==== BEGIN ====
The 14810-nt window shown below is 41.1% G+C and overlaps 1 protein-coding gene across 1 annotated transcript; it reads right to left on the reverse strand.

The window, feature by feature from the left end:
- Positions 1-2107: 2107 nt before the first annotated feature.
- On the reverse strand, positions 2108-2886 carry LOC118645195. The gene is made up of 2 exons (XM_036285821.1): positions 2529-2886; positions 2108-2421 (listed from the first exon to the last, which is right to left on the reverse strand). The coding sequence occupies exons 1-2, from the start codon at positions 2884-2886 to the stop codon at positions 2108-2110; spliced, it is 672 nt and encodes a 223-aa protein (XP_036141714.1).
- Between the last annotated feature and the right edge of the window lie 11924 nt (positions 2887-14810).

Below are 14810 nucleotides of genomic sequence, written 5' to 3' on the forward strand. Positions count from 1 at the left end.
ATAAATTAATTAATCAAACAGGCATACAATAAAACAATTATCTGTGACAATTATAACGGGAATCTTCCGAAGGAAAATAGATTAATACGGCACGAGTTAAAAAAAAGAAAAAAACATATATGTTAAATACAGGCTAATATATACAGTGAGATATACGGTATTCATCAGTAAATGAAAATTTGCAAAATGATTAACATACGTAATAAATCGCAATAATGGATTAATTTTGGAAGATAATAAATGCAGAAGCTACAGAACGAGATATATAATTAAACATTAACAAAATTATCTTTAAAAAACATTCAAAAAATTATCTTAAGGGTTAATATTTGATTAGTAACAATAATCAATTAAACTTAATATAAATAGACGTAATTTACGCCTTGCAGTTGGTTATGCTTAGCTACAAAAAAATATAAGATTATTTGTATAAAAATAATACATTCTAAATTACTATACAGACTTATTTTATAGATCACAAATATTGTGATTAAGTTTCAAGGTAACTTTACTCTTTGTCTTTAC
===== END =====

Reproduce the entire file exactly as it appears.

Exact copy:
The 14810-nt window shown below is 41.1% G+C and overlaps 1 protein-coding gene across 1 annotated transcript; it reads right to left on the reverse strand.

The window, feature by feature from the left end:
- Positions 1-2107: 2107 nt before the first annotated feature.
- On the reverse strand, positions 2108-2886 carry LOC118645195. The gene is made up of 2 exons (XM_036285821.1): positions 2529-2886; positions 2108-2421 (listed from the first exon to the last, which is right to left on the reverse strand). The coding sequence occupies exons 1-2, from the start codon at positions 2884-2886 to the stop codon at positions 2108-2110; spliced, it is 672 nt and encodes a 223-aa protein (XP_036141714.1).
- Between the last annotated feature and the right edge of the window lie 11924 nt (positions 2887-14810).

Below are 14810 nucleotides of genomic sequence, written 5' to 3' on the forward strand. Positions count from 1 at the left end.
ATAAATTAATTAATCAAACAGGCATACAATAAAACAATTATCTGTGACAATTATAACGGGAATCTTCCGAAGGAAAATAGATTAATACGGCACGAGTTAAAAAAAAGAAAAAAACATATATGTTAAATACAGGCTAATATATACAGTGAGATATACGGTATTCATCAGTAAATGAAAATTTGCAAAATGATTAACATACGTAATAAATCGCAATAATGGATTAATTTTGGAAGATAATAAATGCAGAAGCTACAGAACGAGATATATAATTAAACATTAACAAAATTATCTTTAAAAAACATTCAAAAAATTATCTTAAGGGTTAATATTTGATTAGTAACAATAATCAATTAAACTTAATATAAATAGACGTAATTTACGCCTTGCAGTTGGTTATGCTTAGCTACAAAAAAATATAAGATTATTTGTATAAAAATAATACATTCTAAATTACTATACAGACTTATTTTATAGATCACAAATATTGTGATTAAGTTTCAAGGTAACTTTACTCTTTGTCTTTAC